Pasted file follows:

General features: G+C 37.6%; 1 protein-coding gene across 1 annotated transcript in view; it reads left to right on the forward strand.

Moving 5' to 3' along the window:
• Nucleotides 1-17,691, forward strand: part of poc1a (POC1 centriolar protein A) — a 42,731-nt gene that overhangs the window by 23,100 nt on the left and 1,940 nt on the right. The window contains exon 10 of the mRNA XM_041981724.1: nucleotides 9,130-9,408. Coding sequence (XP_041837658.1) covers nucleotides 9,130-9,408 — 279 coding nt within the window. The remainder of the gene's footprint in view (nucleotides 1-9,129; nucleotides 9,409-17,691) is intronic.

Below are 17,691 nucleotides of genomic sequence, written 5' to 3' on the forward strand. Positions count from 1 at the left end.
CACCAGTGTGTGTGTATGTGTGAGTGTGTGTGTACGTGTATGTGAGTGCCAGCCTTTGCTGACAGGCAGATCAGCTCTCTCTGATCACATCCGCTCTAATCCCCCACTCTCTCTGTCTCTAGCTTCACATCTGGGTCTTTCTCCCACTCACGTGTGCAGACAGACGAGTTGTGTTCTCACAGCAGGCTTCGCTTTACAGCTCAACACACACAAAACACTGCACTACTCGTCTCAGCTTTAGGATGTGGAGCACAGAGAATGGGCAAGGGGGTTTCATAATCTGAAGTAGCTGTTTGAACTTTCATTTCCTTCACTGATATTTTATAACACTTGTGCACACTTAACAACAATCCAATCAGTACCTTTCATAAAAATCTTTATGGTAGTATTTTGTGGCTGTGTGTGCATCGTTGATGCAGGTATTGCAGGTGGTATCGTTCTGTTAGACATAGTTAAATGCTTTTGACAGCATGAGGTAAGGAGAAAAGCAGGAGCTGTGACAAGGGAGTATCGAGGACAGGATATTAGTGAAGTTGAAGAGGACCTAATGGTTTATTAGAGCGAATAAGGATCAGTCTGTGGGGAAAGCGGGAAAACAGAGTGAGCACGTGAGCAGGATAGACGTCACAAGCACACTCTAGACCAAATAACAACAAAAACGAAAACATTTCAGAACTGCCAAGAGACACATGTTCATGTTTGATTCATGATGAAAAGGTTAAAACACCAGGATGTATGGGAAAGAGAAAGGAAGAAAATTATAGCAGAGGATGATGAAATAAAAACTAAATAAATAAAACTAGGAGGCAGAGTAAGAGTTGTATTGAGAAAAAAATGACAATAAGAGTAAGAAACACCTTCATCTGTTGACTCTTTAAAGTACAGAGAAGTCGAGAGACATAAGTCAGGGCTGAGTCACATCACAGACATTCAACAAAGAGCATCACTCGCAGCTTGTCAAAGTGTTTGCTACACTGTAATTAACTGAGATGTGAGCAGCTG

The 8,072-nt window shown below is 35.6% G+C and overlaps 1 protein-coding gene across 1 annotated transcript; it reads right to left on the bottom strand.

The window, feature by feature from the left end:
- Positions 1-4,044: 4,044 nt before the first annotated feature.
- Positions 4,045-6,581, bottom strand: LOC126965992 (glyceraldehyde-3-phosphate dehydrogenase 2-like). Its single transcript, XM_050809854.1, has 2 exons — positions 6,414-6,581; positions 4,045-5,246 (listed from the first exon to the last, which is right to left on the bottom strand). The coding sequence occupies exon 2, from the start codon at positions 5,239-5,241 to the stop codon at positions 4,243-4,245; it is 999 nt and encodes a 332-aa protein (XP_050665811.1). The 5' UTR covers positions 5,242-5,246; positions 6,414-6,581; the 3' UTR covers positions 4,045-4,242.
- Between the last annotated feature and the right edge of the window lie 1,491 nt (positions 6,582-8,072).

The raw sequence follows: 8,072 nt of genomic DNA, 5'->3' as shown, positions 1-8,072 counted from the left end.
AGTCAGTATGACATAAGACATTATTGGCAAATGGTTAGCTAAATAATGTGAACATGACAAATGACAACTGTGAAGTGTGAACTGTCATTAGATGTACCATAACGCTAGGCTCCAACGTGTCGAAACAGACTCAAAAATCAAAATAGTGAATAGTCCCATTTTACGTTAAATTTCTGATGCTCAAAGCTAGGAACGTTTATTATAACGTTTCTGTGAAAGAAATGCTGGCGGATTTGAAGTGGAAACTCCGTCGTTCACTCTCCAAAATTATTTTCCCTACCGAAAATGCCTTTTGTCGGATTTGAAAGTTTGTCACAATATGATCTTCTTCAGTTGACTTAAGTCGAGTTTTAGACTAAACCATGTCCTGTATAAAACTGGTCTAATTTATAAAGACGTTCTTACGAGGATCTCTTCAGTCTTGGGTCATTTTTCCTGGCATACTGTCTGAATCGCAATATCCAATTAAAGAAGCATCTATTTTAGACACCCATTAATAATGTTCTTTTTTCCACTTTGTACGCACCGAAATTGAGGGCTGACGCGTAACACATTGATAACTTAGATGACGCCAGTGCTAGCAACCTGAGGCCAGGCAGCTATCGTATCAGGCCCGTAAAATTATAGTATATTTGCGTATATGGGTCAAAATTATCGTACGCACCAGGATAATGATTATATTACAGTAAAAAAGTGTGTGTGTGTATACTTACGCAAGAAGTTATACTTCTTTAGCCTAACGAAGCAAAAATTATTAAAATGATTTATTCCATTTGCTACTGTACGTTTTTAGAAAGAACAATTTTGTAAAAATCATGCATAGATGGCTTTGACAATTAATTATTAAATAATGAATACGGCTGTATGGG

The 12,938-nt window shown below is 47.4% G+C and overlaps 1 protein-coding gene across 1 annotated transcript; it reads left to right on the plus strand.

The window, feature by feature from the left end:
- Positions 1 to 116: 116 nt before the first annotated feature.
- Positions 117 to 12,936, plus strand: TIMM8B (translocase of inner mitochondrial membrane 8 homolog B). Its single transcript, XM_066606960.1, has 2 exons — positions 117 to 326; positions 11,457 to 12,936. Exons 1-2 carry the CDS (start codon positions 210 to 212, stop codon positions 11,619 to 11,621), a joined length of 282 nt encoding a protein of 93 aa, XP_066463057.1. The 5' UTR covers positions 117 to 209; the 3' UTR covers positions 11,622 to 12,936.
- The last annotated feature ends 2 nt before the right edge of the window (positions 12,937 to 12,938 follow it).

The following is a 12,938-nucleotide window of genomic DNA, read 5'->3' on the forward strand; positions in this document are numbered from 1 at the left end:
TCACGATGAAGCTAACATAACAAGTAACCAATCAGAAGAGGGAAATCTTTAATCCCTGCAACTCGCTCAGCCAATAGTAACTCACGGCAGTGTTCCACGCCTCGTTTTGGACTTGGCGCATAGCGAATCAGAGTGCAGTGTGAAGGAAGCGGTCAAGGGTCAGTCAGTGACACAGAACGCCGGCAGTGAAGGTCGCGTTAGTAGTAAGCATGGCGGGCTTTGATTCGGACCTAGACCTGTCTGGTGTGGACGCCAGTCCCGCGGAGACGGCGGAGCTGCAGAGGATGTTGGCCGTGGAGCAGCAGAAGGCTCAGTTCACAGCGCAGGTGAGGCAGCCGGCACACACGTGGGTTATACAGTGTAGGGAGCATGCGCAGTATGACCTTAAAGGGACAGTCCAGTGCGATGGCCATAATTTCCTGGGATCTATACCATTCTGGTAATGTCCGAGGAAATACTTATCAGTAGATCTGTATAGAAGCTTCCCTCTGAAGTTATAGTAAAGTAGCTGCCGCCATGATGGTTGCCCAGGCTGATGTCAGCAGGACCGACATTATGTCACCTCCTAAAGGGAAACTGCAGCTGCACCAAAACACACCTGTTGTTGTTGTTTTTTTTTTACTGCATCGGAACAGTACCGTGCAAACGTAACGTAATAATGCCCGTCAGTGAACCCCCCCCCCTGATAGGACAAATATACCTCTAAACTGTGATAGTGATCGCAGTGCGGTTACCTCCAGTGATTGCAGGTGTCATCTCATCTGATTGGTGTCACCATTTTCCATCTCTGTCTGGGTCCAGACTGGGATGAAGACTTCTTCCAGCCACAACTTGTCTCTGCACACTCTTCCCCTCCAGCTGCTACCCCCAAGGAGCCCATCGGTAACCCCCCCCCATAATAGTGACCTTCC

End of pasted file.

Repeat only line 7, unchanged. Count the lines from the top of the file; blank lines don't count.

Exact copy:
The window, feature by feature from the left end: